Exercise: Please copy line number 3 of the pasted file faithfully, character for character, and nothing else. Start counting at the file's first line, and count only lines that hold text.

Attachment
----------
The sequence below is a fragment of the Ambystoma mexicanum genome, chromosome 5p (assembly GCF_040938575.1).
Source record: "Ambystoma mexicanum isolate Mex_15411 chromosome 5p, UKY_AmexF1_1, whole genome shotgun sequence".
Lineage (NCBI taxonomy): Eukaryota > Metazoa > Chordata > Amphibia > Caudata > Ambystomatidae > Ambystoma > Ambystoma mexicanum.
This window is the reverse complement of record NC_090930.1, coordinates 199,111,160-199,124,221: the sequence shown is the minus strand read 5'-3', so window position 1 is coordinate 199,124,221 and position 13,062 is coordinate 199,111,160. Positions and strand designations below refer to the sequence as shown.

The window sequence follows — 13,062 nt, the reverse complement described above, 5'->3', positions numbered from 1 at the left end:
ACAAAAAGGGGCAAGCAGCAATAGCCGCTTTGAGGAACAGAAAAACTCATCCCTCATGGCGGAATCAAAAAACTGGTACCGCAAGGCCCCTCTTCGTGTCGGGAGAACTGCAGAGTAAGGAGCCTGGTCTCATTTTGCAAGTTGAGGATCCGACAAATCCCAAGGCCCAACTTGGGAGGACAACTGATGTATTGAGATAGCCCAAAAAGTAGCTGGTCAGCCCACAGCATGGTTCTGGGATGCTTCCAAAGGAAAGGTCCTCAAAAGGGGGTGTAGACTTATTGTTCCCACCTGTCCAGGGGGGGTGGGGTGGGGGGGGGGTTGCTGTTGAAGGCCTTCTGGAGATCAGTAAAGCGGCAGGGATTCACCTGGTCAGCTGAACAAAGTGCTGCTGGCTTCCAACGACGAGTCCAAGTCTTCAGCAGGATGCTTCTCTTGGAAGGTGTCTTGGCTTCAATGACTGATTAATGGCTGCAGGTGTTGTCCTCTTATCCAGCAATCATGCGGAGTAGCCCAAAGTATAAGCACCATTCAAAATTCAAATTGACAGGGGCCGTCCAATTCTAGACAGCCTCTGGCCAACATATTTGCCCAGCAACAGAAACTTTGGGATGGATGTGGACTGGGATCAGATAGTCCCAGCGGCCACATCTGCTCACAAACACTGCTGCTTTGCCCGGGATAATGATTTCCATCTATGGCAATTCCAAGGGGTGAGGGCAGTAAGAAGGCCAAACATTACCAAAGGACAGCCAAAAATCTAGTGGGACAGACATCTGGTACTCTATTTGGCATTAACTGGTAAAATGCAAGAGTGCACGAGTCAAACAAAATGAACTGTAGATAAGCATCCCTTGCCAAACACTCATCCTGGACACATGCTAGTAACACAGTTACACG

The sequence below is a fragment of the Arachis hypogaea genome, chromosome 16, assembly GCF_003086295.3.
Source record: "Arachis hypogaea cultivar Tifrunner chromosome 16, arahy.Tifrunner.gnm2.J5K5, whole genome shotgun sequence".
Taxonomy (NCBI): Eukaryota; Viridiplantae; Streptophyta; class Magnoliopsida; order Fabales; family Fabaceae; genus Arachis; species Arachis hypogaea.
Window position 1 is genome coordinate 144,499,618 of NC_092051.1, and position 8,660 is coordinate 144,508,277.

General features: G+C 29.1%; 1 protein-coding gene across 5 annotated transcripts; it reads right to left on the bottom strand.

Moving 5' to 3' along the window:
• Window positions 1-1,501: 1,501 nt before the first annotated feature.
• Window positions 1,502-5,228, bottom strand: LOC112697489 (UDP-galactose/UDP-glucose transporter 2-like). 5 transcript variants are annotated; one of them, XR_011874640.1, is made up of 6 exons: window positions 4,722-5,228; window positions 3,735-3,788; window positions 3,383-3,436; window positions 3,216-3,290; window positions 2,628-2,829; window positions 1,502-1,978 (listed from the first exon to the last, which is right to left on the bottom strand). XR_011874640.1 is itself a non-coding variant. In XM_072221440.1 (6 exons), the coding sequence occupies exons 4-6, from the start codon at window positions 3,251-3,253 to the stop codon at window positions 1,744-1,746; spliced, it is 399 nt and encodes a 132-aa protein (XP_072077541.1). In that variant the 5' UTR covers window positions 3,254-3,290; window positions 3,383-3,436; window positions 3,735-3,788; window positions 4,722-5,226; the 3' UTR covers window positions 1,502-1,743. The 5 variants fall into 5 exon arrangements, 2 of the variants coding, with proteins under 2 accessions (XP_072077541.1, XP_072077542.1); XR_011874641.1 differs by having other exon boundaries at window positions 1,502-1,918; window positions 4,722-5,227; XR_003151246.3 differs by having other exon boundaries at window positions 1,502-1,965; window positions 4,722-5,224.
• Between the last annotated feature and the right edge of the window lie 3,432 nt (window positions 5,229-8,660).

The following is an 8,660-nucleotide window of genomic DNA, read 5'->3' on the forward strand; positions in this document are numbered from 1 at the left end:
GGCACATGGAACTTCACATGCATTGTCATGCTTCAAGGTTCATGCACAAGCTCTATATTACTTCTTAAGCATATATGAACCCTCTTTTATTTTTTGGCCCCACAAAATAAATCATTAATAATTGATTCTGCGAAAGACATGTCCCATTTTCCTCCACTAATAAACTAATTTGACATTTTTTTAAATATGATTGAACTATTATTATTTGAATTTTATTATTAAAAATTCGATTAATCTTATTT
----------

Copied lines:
Lineage (NCBI taxonomy): Eukaryota > Metazoa > Chordata > Amphibia > Caudata > Ambystomatidae > Ambystoma > Ambystoma mexicanum.